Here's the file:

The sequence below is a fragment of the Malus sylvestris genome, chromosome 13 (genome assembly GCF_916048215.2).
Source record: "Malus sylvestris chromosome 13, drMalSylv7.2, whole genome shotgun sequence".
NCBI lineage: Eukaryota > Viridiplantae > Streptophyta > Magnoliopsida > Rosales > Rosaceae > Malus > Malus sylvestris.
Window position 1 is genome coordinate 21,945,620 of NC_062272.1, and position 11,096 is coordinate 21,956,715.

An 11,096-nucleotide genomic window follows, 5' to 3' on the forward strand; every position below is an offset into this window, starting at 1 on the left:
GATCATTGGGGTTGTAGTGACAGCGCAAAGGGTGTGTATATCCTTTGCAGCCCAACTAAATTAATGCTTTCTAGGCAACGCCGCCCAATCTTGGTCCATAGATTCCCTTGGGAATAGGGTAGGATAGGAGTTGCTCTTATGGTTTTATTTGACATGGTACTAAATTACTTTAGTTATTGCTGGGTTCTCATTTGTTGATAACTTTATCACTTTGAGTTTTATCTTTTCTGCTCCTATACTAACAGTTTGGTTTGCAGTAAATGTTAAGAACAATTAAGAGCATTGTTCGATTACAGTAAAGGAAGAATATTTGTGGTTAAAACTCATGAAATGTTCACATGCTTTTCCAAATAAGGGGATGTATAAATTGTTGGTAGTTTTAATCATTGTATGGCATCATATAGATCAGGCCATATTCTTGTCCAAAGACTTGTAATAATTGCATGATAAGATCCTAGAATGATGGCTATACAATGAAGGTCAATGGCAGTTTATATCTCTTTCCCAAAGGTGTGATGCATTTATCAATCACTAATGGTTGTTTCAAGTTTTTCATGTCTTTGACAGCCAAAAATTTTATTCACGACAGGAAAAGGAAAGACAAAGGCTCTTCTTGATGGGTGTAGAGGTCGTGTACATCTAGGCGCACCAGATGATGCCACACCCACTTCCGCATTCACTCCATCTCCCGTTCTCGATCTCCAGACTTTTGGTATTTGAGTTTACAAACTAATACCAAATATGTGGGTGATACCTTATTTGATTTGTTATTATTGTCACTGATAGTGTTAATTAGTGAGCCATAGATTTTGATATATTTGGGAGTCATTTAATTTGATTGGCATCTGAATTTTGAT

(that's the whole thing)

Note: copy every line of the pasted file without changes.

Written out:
The sequence below is a fragment of the Malus sylvestris genome, chromosome 13 (genome assembly GCF_916048215.2).
Source record: "Malus sylvestris chromosome 13, drMalSylv7.2, whole genome shotgun sequence".
NCBI lineage: Eukaryota > Viridiplantae > Streptophyta > Magnoliopsida > Rosales > Rosaceae > Malus > Malus sylvestris.
Window position 1 is genome coordinate 21,945,620 of NC_062272.1, and position 11,096 is coordinate 21,956,715.

An 11,096-nucleotide genomic window follows, 5' to 3' on the forward strand; every position below is an offset into this window, starting at 1 on the left:
GATCATTGGGGTTGTAGTGACAGCGCAAAGGGTGTGTATATCCTTTGCAGCCCAACTAAATTAATGCTTTCTAGGCAACGCCGCCCAATCTTGGTCCATAGATTCCCTTGGGAATAGGGTAGGATAGGAGTTGCTCTTATGGTTTTATTTGACATGGTACTAAATTACTTTAGTTATTGCTGGGTTCTCATTTGTTGATAACTTTATCACTTTGAGTTTTATCTTTTCTGCTCCTATACTAACAGTTTGGTTTGCAGTAAATGTTAAGAACAATTAAGAGCATTGTTCGATTACAGTAAAGGAAGAATATTTGTGGTTAAAACTCATGAAATGTTCACATGCTTTTCCAAATAAGGGGATGTATAAATTGTTGGTAGTTTTAATCATTGTATGGCATCATATAGATCAGGCCATATTCTTGTCCAAAGACTTGTAATAATTGCATGATAAGATCCTAGAATGATGGCTATACAATGAAGGTCAATGGCAGTTTATATCTCTTTCCCAAAGGTGTGATGCATTTATCAATCACTAATGGTTGTTTCAAGTTTTTCATGTCTTTGACAGCCAAAAATTTTATTCACGACAGGAAAAGGAAAGACAAAGGCTCTTCTTGATGGGTGTAGAGGTCGTGTACATCTAGGCGCACCAGATGATGCCACACCCACTTCCGCATTCACTCCATCTCCCGTTCTCGATCTCCAGACTTTTGGTATTTGAGTTTACAAACTAATACCAAATATGTGGGTGATACCTTATTTGATTTGTTATTATTGTCACTGATAGTGTTAATTAGTGAGCCATAGATTTTGATATATTTGGGAGTCATTTAATTTGATTGGCATCTGAATTTTGAT